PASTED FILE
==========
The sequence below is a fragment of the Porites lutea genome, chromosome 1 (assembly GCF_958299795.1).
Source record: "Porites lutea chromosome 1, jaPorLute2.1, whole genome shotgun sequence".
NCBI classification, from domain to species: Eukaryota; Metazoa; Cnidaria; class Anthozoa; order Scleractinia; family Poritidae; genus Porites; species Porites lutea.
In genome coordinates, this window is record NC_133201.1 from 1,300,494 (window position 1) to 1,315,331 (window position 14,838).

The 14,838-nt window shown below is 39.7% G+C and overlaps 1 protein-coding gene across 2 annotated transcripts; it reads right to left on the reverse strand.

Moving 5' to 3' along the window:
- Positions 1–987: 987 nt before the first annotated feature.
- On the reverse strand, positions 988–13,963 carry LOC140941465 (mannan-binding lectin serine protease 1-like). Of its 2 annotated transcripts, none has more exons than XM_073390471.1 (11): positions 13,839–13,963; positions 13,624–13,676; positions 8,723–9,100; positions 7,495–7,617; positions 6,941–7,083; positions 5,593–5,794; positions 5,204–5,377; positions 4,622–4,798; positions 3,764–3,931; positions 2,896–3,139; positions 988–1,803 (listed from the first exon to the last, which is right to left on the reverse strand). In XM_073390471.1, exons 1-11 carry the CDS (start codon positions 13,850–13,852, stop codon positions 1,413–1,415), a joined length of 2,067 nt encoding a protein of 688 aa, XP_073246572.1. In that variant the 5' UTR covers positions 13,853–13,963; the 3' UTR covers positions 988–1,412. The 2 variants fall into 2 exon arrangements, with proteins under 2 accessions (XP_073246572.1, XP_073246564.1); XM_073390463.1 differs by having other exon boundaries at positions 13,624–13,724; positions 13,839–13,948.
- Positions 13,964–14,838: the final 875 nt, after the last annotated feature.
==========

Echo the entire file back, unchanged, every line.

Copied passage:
The sequence below is a fragment of the Porites lutea genome, chromosome 1 (assembly GCF_958299795.1).
Source record: "Porites lutea chromosome 1, jaPorLute2.1, whole genome shotgun sequence".
NCBI classification, from domain to species: Eukaryota; Metazoa; Cnidaria; class Anthozoa; order Scleractinia; family Poritidae; genus Porites; species Porites lutea.
In genome coordinates, this window is record NC_133201.1 from 1,300,494 (window position 1) to 1,315,331 (window position 14,838).

The 14,838-nt window shown below is 39.7% G+C and overlaps 1 protein-coding gene across 2 annotated transcripts; it reads right to left on the reverse strand.

Moving 5' to 3' along the window:
- Positions 1–987: 987 nt before the first annotated feature.
- On the reverse strand, positions 988–13,963 carry LOC140941465 (mannan-binding lectin serine protease 1-like). Of its 2 annotated transcripts, none has more exons than XM_073390471.1 (11): positions 13,839–13,963; positions 13,624–13,676; positions 8,723–9,100; positions 7,495–7,617; positions 6,941–7,083; positions 5,593–5,794; positions 5,204–5,377; positions 4,622–4,798; positions 3,764–3,931; positions 2,896–3,139; positions 988–1,803 (listed from the first exon to the last, which is right to left on the reverse strand). In XM_073390471.1, exons 1-11 carry the CDS (start codon positions 13,850–13,852, stop codon positions 1,413–1,415), a joined length of 2,067 nt encoding a protein of 688 aa, XP_073246572.1. In that variant the 5' UTR covers positions 13,853–13,963; the 3' UTR covers positions 988–1,412. The 2 variants fall into 2 exon arrangements, with proteins under 2 accessions (XP_073246572.1, XP_073246564.1); XM_073390463.1 differs by having other exon boundaries at positions 13,624–13,724; positions 13,839–13,948.
- Positions 13,964–14,838: the final 875 nt, after the last annotated feature.